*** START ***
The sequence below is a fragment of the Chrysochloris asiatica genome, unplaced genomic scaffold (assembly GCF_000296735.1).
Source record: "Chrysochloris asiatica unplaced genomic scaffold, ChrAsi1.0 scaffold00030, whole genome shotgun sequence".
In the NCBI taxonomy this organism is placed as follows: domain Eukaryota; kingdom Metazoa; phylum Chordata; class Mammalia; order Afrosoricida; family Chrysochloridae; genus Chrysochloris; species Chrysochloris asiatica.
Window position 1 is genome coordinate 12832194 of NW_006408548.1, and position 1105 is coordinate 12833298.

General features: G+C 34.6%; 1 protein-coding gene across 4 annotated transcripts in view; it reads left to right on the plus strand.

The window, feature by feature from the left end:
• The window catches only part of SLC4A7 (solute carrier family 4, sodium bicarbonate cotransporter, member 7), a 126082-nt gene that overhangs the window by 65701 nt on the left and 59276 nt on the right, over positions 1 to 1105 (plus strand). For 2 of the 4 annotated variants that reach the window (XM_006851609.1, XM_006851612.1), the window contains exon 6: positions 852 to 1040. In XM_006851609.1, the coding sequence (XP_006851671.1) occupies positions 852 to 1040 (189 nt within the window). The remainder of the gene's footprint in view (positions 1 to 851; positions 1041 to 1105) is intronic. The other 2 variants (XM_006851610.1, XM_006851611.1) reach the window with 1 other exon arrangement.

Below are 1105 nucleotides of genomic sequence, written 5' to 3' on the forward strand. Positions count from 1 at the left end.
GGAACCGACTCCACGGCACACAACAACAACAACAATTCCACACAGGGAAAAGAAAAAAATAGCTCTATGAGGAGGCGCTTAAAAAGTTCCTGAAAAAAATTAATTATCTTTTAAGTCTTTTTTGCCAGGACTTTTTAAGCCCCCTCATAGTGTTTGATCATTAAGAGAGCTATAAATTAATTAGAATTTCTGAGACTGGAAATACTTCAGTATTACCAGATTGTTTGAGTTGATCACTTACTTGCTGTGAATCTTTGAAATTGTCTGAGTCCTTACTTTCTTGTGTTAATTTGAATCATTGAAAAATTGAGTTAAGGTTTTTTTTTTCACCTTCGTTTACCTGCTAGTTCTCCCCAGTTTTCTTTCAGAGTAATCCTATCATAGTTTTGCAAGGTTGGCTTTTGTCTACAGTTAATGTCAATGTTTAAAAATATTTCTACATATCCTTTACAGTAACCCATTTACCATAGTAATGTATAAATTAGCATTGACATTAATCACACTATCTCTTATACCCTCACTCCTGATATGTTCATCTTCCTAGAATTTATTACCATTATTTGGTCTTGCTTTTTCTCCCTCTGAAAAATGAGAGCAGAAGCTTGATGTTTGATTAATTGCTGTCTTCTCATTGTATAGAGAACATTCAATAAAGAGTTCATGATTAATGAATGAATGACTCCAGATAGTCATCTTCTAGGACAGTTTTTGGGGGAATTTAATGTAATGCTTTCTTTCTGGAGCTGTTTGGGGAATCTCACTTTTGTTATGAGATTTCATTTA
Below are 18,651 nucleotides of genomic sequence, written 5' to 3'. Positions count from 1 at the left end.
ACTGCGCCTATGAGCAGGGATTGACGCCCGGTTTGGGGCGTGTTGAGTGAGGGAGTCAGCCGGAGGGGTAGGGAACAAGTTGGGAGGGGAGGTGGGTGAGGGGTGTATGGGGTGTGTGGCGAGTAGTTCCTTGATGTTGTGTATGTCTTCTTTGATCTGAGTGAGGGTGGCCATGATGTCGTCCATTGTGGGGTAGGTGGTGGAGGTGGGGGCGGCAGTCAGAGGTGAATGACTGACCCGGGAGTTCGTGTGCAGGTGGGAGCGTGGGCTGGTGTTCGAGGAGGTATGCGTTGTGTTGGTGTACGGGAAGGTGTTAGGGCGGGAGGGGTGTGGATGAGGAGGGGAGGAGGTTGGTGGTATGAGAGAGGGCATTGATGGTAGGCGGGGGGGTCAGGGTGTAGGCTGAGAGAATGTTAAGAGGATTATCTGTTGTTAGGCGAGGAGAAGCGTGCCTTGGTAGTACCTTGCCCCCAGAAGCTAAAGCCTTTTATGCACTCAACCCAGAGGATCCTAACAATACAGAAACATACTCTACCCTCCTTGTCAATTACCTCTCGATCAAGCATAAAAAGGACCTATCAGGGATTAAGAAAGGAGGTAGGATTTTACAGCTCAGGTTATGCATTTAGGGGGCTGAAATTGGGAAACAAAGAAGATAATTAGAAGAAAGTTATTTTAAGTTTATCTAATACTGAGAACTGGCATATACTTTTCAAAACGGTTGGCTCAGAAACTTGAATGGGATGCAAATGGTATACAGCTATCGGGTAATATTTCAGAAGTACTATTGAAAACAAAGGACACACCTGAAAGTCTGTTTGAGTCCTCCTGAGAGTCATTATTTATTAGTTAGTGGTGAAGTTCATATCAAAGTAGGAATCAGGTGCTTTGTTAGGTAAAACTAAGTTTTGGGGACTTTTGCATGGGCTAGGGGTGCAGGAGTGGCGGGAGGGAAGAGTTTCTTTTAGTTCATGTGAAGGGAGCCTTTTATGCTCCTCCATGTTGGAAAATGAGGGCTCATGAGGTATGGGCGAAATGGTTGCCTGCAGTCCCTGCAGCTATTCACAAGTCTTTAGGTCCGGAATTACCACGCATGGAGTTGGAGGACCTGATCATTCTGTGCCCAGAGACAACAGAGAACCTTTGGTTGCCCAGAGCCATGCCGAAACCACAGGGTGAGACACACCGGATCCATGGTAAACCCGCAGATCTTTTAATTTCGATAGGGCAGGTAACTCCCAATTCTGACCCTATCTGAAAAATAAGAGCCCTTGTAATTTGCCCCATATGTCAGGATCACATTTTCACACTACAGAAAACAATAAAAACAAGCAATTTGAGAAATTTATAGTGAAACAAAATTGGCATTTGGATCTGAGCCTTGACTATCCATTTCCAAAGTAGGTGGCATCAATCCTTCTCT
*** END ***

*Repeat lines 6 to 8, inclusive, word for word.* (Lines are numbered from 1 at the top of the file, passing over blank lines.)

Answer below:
The window, feature by feature from the left end:
• The window catches only part of SLC4A7 (solute carrier family 4, sodium bicarbonate cotransporter, member 7), a 126082-nt gene that overhangs the window by 65701 nt on the left and 59276 nt on the right, over positions 1 to 1105 (plus strand). For 2 of the 4 annotated variants that reach the window (XM_006851609.1, XM_006851612.1), the window contains exon 6: positions 852 to 1040. In XM_006851609.1, the coding sequence (XP_006851671.1) occupies positions 852 to 1040 (189 nt within the window). The remainder of the gene's footprint in view (positions 1 to 851; positions 1041 to 1105) is intronic. The other 2 variants (XM_006851610.1, XM_006851611.1) reach the window with 1 other exon arrangement.

Below are 1105 nucleotides of genomic sequence, written 5' to 3' on the forward strand. Positions count from 1 at the left end.